In 1992, I made the acquaintance of a six-month old brown spotted tabby, who was peering hopefully at me from a cage at the humane society. His previous owners had moved, and they put him up for adoption with all his papers. He stuck a paw out and suckered me in, and I took him home. His name at the time was Jesse, which I thought was a dumb name for a cat, but what to call the handsome fellow? When I tried to clip his claws that evening, everytime I thought he was going to settle down and accept things, he came back with another round of growls, teeth and claws...so I named him Rocky. Yesterday, I had to make the heart rendering decision to help him across the Rainbow Bridge. At the age of 20, he was still determined to snoop around, living up to one of his nicknames "Inspector 12."
My previous Tortie had been named Tisha, but we called her Tickey. My mom kept calling Rocky Tickey at the beginning, so he quickly became known as "BooBoo cat" after the cat in Laverne and Shirley. Because he was a prim and proper cat, he was usually referred to as Mr. Boo.
I took him back to my apartment the first day. He stepped out of the cage, looked around, spotted the food and the water and settled in. The very first night he curled up on the bottom of my bed, and there he stayed for the next 20 years. When I married Dave, he and Boo had a battle of wits. Dave had decreed no cats in the bedroom. For the first 3 months after we were married, he banished Boo at bedtime, and Boo spent the rest of the night yowling outside the door, or scratching at the carpet. After 3 months, he had the carpet down to backing in the area by the door. I convinced Dave to try a cat bed. Boo would start the night in the cat bed, and then once Dave was asleep, he would sneak onto my side of the bed and hunker down. The jig was up the night Dave woke up and looked at the bottom of the bed and realized the mound of blankets had ears and eyes shining back at him. For the next 2 weeks, Dave would spring upright several times a night, jack-in-the-box fashion to try to catch Boo on the bed. One night I was going to bed with a migraine, and I pointed and Boo and told him to lie down., and then I pointed at Dave and told HIM to lie down, and the battle was over. Boo stayed on the bed. In later years, he slept between us, often curling into the curve of Dave's legs.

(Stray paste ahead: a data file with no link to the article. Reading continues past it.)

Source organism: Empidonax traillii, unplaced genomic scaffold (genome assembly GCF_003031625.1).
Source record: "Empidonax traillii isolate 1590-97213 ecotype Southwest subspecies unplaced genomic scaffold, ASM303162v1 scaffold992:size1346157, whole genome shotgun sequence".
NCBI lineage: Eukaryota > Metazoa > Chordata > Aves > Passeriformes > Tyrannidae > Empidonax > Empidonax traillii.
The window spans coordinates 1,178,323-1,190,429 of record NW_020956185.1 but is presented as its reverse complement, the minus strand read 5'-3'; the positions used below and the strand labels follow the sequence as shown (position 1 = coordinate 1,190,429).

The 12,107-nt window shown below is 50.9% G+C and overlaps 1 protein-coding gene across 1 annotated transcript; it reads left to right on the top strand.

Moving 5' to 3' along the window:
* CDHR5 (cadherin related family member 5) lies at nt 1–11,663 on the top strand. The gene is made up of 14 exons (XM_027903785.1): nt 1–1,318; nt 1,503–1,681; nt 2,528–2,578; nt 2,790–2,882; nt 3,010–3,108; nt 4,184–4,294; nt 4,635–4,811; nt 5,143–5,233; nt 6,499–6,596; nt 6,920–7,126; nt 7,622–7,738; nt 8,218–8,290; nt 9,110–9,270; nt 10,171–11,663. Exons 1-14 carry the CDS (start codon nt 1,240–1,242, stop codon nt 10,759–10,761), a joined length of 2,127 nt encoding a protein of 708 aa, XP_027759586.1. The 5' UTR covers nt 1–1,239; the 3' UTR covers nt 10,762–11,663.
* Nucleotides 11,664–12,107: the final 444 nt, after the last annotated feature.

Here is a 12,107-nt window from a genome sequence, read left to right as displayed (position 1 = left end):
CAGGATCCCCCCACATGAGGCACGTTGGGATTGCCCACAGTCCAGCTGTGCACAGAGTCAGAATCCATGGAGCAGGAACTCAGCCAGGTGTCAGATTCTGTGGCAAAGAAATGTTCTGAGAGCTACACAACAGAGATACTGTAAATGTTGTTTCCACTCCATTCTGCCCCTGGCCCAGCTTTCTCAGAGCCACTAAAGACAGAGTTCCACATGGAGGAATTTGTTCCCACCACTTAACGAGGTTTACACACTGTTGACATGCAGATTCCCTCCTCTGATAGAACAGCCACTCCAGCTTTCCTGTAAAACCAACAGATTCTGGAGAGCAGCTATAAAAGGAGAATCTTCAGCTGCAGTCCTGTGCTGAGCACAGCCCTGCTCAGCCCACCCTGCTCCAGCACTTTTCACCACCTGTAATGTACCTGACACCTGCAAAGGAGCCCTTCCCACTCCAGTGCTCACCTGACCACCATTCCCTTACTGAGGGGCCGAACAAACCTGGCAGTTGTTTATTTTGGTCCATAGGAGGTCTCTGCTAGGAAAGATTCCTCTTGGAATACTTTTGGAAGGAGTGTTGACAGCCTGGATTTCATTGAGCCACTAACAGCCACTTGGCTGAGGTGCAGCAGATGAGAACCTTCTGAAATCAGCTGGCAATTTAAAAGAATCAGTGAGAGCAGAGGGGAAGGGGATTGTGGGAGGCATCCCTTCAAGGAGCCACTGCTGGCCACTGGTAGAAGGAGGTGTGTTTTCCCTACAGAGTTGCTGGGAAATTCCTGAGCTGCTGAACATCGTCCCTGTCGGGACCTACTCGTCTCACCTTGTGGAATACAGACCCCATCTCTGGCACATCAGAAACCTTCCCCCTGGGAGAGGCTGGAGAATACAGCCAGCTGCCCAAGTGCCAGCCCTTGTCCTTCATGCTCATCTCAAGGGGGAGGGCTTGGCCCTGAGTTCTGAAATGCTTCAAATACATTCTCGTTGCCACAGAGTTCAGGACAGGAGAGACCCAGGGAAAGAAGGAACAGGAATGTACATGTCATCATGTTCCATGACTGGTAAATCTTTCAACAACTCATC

Boo was a protective cat, and if he slept on your head, there was trouble a foot. Invariably, something befell the person he protected. My mom fell and broke her hip the day after Boo had slept on her head. I was in a bad car accident, and Dave fell going out the steps and sprained his ankle. Each time, Boo had slept on our heads. I learned to pay attention at my peril.
For all he was protective, Mr. Boo was also prim and proper. He had a very strong idea about how a cat should behave. He was always impeccably groomed, and he would never have sit completely on our laps-he would sit near us or beside us, but never on us. If he was feeling particularly friendly, he would sit on the arm of the chair and put 2 paws on my lap. Only 2 paws, mind you, boundaries had to be maintained. Max didn't have much dignity, and Boo was appalled by his antics. Max once jumped to the top of the bedroom door, and managed to get himself straddling the door-right paws on one side, left paws on the other. Boo was on the bed, and he stood up, executed a 180 degree turn and turned with his back to Max. He wanted nothing to do with THAT-Max was on his own! I suspect Boo was a British Colonel in India in a previous life.
Boo never got too upset about things. He outlived 2 other cats, and survived the arrival of our daughter. She was a bit bouncy for his taste when she was small, but he got quite fond of her when she was old enough to give him chin rubs. He stayed upstairs most of the time in the last years of his life, so she never formed an attachment. When the house got quiet when she was finally in bed, he would emerge and hop up beside me in my chair for a visit. He liked the gas fireplace, and he was very fond of the air conditioning in our bedroom. IF the air wasn't on this summer, he stayed on the floor on Dave's side of the bed. As soon as the air came on, he would be back on his spot on my side of the bed, although he always moved to Dave's side in the evening, just so that Dave would understand that he had shared my bed long before Dave did!
He seemed to get old overnight, and the last few days have been tough. I didn't want my dear old friend to suffer, and it seemed on Saturday that he was asking for my help to cross the Rainbow Bridge. I know that sounds flakey, but it was true. He was ready to move on. He deserved to die with the same dignity that he lived his life, and he couldn't groom himself any longer.
So here's to my dear old friend. You made me laugh, you protected me, you kept me company and you sailed through all the chaotic times calmly and serenely. You never once scratched or bit when the kid was small and a bit too enthusiastic with petting you. You accepted (grudgingly) other animals into the house and you still enjoyed chasing your old mousey right to the end.